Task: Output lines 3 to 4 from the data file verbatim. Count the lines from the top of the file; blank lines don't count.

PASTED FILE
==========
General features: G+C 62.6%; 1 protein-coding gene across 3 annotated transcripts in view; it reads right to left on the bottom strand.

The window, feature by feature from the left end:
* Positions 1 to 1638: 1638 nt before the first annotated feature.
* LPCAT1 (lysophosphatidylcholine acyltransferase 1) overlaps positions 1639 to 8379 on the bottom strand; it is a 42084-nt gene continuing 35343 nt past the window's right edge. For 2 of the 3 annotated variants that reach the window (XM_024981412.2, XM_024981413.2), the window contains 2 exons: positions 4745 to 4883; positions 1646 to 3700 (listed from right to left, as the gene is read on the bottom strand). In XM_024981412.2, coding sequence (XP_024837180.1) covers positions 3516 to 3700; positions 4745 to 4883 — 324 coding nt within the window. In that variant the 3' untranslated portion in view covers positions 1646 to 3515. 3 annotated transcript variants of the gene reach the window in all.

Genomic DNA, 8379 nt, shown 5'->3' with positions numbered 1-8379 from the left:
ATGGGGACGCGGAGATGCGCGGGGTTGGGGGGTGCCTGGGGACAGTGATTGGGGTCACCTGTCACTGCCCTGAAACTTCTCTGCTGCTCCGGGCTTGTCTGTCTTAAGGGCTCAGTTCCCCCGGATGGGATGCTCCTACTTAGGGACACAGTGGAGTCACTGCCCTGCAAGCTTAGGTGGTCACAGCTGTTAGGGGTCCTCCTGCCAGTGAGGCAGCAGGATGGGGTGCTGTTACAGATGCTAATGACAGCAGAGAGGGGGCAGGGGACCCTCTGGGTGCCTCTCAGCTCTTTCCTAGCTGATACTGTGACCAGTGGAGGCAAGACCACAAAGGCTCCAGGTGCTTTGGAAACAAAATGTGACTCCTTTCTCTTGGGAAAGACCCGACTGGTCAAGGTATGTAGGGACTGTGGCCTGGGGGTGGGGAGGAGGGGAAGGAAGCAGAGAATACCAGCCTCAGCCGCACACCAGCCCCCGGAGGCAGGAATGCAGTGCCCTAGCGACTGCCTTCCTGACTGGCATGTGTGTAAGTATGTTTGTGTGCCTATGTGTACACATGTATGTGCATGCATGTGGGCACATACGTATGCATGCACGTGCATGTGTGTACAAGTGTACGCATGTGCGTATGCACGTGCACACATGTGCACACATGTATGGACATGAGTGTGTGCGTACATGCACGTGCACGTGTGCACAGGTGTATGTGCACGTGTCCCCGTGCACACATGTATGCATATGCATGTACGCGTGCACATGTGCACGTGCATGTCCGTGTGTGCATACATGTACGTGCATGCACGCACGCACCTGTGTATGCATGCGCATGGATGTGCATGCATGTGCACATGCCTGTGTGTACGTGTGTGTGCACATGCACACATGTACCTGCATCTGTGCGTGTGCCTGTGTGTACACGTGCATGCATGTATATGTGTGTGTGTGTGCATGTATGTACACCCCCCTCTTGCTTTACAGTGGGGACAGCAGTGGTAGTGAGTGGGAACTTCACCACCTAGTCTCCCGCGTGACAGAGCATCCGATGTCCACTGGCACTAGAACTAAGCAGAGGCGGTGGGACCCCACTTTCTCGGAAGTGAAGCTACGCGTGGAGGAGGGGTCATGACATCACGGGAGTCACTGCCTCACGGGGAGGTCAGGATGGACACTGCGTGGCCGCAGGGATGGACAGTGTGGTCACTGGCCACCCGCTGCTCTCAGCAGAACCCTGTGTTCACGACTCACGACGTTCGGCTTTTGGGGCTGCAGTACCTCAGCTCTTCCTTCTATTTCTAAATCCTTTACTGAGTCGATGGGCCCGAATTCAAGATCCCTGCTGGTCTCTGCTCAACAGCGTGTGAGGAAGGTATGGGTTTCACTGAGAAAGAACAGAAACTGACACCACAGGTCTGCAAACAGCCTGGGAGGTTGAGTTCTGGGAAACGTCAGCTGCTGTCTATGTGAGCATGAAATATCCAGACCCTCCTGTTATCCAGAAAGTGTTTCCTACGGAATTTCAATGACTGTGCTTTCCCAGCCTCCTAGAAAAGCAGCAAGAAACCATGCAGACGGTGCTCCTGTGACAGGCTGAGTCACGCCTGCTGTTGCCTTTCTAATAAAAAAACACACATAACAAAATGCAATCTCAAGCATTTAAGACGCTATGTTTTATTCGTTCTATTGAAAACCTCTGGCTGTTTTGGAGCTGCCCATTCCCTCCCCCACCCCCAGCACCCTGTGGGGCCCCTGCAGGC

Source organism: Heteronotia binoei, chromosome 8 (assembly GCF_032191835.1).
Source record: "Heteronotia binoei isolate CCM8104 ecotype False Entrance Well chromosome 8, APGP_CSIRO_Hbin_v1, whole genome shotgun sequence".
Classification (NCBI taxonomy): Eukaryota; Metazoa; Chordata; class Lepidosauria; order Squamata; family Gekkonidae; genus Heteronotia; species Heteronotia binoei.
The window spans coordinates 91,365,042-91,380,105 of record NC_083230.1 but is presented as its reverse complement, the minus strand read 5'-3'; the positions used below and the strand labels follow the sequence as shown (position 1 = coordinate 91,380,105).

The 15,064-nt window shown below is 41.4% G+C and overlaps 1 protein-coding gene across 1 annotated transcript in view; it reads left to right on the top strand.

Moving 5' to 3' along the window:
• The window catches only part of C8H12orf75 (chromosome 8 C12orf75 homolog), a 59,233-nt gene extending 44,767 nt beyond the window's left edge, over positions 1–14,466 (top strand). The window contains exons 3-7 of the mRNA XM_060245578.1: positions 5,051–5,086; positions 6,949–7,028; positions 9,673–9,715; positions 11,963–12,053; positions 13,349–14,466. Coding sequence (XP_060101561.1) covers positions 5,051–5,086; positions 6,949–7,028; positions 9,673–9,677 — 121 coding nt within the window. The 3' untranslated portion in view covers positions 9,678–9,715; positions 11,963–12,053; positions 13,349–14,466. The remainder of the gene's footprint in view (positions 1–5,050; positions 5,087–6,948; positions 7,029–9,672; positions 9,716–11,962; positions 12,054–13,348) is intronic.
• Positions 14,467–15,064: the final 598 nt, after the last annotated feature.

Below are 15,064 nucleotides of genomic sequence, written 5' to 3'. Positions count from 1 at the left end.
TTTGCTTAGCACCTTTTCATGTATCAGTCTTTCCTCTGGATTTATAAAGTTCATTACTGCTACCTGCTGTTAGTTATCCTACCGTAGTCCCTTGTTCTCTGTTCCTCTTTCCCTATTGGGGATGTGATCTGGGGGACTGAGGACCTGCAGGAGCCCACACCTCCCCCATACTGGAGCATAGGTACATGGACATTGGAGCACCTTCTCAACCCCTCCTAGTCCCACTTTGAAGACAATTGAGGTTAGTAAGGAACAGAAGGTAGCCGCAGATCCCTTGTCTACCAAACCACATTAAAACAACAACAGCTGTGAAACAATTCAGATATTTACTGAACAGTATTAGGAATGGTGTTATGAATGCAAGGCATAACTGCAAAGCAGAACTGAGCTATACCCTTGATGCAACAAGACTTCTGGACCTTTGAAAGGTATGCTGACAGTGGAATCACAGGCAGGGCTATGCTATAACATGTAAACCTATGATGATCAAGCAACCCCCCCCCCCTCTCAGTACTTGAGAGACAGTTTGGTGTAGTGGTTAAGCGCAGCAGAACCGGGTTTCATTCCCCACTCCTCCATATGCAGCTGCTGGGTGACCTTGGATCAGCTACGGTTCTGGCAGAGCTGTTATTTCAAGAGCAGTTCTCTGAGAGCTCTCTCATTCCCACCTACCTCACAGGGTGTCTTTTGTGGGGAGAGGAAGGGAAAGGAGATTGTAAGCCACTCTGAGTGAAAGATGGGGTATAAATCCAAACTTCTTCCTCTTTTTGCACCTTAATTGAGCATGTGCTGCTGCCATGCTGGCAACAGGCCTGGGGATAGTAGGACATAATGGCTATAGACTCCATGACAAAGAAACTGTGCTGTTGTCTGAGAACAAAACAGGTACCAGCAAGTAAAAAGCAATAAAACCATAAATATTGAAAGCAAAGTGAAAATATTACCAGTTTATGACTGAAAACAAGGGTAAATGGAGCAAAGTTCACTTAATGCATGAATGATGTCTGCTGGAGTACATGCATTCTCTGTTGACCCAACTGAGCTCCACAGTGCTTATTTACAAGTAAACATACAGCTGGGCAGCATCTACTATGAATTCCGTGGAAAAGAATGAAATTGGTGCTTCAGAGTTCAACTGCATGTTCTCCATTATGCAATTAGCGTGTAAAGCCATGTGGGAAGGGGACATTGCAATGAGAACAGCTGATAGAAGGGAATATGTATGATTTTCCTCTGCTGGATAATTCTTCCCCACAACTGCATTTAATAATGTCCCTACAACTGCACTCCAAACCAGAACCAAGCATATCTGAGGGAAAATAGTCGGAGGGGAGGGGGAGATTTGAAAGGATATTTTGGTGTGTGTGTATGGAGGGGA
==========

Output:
* Positions 1 to 1638: 1638 nt before the first annotated feature.
* LPCAT1 (lysophosphatidylcholine acyltransferase 1) overlaps positions 1639 to 8379 on the bottom strand; it is a 42084-nt gene continuing 35343 nt past the window's right edge. For 2 of the 3 annotated variants that reach the window (XM_024981412.2, XM_024981413.2), the window contains 2 exons: positions 4745 to 4883; positions 1646 to 3700 (listed from right to left, as the gene is read on the bottom strand). In XM_024981412.2, coding sequence (XP_024837180.1) covers positions 3516 to 3700; positions 4745 to 4883 — 324 coding nt within the window. In that variant the 3' untranslated portion in view covers positions 1646 to 3515. 3 annotated transcript variants of the gene reach the window in all.